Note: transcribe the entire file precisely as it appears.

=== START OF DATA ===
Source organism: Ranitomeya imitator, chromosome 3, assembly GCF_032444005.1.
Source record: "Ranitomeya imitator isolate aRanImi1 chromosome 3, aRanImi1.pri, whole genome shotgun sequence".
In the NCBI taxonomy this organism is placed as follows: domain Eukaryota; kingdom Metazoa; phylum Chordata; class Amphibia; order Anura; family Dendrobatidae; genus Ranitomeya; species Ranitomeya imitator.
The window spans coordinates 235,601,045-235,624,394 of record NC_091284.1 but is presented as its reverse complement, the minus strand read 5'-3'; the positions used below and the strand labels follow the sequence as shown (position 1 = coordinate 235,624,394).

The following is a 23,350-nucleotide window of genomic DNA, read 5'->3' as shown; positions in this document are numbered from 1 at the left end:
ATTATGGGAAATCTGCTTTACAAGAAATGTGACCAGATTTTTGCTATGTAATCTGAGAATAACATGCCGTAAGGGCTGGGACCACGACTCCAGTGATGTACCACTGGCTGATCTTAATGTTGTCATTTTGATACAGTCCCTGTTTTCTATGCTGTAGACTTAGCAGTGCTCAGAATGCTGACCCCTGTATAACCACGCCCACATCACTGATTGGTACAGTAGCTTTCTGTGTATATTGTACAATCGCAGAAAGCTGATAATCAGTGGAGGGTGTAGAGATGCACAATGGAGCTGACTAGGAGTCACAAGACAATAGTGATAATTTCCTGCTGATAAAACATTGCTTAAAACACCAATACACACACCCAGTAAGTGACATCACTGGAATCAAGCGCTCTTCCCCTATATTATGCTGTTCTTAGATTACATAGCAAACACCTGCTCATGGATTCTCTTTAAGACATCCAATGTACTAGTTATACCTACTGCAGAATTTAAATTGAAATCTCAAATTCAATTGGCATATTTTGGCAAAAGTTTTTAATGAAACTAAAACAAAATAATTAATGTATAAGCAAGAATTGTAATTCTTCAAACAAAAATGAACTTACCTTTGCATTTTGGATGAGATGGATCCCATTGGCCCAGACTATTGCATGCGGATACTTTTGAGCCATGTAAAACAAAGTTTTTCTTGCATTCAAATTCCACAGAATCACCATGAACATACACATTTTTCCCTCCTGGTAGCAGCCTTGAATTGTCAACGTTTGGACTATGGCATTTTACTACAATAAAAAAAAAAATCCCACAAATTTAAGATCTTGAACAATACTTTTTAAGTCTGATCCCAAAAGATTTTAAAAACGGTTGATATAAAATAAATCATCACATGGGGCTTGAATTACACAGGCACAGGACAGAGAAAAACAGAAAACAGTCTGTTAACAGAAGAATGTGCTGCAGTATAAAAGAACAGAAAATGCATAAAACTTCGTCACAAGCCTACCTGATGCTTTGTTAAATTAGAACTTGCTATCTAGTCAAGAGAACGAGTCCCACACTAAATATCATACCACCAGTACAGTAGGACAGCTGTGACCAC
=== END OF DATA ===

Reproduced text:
Source organism: Ranitomeya imitator, chromosome 3, assembly GCF_032444005.1.
Source record: "Ranitomeya imitator isolate aRanImi1 chromosome 3, aRanImi1.pri, whole genome shotgun sequence".
In the NCBI taxonomy this organism is placed as follows: domain Eukaryota; kingdom Metazoa; phylum Chordata; class Amphibia; order Anura; family Dendrobatidae; genus Ranitomeya; species Ranitomeya imitator.
The window spans coordinates 235,601,045-235,624,394 of record NC_091284.1 but is presented as its reverse complement, the minus strand read 5'-3'; the positions used below and the strand labels follow the sequence as shown (position 1 = coordinate 235,624,394).

The following is a 23,350-nucleotide window of genomic DNA, read 5'->3' as shown; positions in this document are numbered from 1 at the left end:
ATTATGGGAAATCTGCTTTACAAGAAATGTGACCAGATTTTTGCTATGTAATCTGAGAATAACATGCCGTAAGGGCTGGGACCACGACTCCAGTGATGTACCACTGGCTGATCTTAATGTTGTCATTTTGATACAGTCCCTGTTTTCTATGCTGTAGACTTAGCAGTGCTCAGAATGCTGACCCCTGTATAACCACGCCCACATCACTGATTGGTACAGTAGCTTTCTGTGTATATTGTACAATCGCAGAAAGCTGATAATCAGTGGAGGGTGTAGAGATGCACAATGGAGCTGACTAGGAGTCACAAGACAATAGTGATAATTTCCTGCTGATAAAACATTGCTTAAAACACCAATACACACACCCAGTAAGTGACATCACTGGAATCAAGCGCTCTTCCCCTATATTATGCTGTTCTTAGATTACATAGCAAACACCTGCTCATGGATTCTCTTTAAGACATCCAATGTACTAGTTATACCTACTGCAGAATTTAAATTGAAATCTCAAATTCAATTGGCATATTTTGGCAAAAGTTTTTAATGAAACTAAAACAAAATAATTAATGTATAAGCAAGAATTGTAATTCTTCAAACAAAAATGAACTTACCTTTGCATTTTGGATGAGATGGATCCCATTGGCCCAGACTATTGCATGCGGATACTTTTGAGCCATGTAAAACAAAGTTTTTCTTGCATTCAAATTCCACAGAATCACCATGAACATACACATTTTTCCCTCCTGGTAGCAGCCTTGAATTGTCAACGTTTGGACTATGGCATTTTACTACAATAAAAAAAAAAATCCCACAAATTTAAGATCTTGAACAATACTTTTTAAGTCTGATCCCAAAAGATTTTAAAAACGGTTGATATAAAATAAATCATCACATGGGGCTTGAATTACACAGGCACAGGACAGAGAAAAACAGAAAACAGTCTGTTAACAGAAGAATGTGCTGCAGTATAAAAGAACAGAAAATGCATAAAACTTCGTCACAAGCCTACCTGATGCTTTGTTAAATTAGAACTTGCTATCTAGTCAAGAGAACGAGTCCCACACTAAATATCATACCACCAGTACAGTAGGACAGCTGTGACCAC